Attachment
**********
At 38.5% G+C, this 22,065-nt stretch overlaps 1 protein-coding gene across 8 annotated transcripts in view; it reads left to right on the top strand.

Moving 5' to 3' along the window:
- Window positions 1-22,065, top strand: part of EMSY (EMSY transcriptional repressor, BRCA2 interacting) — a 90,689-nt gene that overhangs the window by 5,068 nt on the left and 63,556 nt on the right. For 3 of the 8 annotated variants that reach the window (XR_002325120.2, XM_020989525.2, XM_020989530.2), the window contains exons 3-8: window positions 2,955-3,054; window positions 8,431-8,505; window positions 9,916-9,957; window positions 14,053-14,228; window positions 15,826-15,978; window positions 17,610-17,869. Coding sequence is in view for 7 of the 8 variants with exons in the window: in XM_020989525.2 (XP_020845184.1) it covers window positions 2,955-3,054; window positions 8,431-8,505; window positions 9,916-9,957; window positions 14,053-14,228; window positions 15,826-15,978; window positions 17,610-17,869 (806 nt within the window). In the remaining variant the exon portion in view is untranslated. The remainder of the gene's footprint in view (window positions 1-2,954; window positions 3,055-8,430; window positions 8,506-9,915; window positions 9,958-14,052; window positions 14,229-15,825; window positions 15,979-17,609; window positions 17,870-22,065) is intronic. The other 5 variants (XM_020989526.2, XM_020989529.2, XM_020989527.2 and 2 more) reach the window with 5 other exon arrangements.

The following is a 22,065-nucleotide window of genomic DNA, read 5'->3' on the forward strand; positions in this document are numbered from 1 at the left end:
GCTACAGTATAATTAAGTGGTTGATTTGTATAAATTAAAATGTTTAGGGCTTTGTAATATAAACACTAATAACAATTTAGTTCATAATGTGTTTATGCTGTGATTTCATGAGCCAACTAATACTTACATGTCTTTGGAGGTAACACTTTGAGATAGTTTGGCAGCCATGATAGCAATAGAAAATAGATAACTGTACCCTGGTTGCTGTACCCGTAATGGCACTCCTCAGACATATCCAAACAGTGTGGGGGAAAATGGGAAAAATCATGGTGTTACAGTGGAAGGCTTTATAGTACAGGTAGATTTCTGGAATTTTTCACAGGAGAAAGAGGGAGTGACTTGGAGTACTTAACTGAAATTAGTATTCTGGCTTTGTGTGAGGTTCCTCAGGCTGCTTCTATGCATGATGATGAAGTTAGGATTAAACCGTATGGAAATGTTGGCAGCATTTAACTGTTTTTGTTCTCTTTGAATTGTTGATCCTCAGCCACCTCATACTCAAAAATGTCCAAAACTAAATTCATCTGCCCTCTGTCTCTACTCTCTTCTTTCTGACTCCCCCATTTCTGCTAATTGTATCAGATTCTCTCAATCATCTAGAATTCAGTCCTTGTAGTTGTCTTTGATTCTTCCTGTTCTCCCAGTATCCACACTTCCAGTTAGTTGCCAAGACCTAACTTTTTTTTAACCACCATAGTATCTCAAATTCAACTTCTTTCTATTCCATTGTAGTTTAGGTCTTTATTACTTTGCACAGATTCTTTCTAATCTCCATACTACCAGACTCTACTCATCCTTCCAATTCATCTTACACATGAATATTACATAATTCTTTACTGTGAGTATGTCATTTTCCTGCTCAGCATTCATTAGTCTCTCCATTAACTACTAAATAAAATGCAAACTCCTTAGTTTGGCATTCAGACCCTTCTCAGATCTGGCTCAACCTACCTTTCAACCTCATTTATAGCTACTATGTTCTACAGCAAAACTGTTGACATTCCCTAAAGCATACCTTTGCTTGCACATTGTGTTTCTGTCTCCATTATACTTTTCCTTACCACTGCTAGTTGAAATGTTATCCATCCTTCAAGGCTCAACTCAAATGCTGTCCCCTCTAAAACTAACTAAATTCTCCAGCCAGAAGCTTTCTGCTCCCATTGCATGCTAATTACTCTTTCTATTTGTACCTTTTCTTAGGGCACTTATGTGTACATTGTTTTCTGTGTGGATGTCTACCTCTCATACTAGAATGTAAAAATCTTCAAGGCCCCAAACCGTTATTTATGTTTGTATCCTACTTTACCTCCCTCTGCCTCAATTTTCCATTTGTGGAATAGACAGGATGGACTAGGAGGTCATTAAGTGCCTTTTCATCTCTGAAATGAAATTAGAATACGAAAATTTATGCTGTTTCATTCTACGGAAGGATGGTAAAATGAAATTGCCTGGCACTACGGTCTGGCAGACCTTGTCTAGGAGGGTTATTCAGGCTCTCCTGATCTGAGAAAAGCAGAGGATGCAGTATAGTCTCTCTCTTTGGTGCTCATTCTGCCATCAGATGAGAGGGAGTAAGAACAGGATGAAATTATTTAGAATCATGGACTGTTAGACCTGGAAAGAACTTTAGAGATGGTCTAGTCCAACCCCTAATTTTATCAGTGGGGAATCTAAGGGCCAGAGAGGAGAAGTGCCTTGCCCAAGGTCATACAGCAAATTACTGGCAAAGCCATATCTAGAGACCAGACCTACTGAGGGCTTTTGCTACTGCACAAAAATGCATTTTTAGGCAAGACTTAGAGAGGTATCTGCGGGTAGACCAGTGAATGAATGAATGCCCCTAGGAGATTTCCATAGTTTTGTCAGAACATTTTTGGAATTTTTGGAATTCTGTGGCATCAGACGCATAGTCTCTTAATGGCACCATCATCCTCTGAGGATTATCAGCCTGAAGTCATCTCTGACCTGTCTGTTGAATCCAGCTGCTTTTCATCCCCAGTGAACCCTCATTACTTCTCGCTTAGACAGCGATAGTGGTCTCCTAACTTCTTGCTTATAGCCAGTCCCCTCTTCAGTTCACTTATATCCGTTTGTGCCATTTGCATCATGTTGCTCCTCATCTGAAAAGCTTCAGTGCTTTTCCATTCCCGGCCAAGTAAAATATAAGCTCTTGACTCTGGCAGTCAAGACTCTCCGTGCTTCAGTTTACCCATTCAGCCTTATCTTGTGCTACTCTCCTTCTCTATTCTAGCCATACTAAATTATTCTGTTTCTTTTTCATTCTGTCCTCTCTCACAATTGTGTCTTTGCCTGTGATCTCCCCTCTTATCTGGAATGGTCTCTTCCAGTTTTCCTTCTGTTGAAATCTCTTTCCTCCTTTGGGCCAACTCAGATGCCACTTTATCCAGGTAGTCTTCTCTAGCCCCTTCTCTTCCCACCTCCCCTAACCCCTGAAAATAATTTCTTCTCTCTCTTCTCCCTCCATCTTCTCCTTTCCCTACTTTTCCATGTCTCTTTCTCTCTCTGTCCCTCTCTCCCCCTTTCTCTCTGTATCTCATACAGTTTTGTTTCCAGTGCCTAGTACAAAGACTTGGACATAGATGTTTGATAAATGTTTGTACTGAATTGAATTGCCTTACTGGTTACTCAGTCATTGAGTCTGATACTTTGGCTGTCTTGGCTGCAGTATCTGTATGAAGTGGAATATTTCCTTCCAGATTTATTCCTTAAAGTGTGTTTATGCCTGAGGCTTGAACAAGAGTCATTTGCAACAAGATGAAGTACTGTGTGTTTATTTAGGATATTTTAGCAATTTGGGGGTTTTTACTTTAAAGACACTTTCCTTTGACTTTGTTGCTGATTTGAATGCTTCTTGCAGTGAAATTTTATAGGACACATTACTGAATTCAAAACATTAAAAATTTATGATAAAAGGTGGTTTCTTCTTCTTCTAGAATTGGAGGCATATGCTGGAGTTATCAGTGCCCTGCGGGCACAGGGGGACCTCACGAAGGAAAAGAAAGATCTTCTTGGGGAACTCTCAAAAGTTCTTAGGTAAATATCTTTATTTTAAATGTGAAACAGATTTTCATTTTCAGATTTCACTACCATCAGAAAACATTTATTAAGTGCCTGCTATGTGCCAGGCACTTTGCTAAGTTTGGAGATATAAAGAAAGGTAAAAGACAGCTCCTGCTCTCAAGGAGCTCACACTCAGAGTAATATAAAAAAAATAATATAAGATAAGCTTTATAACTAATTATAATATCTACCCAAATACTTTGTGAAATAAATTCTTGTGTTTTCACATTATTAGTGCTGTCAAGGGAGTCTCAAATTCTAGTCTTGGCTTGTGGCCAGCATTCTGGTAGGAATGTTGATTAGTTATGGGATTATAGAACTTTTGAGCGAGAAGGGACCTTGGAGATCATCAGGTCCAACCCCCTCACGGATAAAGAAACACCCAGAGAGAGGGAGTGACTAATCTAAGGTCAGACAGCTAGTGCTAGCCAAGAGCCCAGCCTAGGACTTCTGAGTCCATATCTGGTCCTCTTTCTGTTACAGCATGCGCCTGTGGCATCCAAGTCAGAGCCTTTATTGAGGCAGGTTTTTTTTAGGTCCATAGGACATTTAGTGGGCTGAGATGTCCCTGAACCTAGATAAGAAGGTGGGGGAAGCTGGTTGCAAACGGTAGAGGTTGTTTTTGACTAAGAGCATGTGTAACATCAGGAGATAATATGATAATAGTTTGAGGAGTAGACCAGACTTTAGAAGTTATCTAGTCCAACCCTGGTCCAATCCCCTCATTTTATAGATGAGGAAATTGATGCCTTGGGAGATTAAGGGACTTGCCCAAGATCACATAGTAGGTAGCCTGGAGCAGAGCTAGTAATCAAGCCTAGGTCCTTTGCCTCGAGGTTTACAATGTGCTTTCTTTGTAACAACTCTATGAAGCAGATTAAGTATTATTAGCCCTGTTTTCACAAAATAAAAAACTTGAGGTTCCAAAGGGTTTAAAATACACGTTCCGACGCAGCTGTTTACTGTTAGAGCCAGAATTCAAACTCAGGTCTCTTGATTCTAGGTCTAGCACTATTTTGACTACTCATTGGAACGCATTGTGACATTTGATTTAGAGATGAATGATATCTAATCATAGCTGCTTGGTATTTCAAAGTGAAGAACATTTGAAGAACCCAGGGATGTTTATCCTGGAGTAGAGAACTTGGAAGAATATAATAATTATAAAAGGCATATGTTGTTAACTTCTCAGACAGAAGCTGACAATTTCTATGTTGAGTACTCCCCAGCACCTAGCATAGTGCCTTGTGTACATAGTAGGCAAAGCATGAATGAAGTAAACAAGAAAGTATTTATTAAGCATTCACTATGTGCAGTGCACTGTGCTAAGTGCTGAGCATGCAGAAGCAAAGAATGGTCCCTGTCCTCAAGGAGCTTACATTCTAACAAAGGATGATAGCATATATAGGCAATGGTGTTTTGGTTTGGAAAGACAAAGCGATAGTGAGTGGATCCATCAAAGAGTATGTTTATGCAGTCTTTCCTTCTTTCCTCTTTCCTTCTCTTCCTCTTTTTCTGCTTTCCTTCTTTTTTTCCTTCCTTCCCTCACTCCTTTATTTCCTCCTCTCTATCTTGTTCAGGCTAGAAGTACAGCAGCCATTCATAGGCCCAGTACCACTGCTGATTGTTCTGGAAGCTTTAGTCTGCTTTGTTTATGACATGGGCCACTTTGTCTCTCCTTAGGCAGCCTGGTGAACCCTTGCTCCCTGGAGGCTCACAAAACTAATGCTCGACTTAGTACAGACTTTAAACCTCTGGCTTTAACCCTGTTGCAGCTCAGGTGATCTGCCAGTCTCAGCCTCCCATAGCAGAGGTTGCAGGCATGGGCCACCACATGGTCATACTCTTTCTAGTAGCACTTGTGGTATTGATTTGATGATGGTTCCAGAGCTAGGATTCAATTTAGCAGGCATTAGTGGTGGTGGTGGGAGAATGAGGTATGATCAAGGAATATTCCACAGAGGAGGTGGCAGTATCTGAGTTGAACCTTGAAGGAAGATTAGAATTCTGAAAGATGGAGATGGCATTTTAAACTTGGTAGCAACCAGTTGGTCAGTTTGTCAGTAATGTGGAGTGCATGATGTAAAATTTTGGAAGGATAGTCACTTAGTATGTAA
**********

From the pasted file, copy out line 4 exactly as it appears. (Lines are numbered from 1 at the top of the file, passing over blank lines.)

The following is a 22,065-nucleotide window of genomic DNA, read 5'->3' on the forward strand; positions in this document are numbered from 1 at the left end: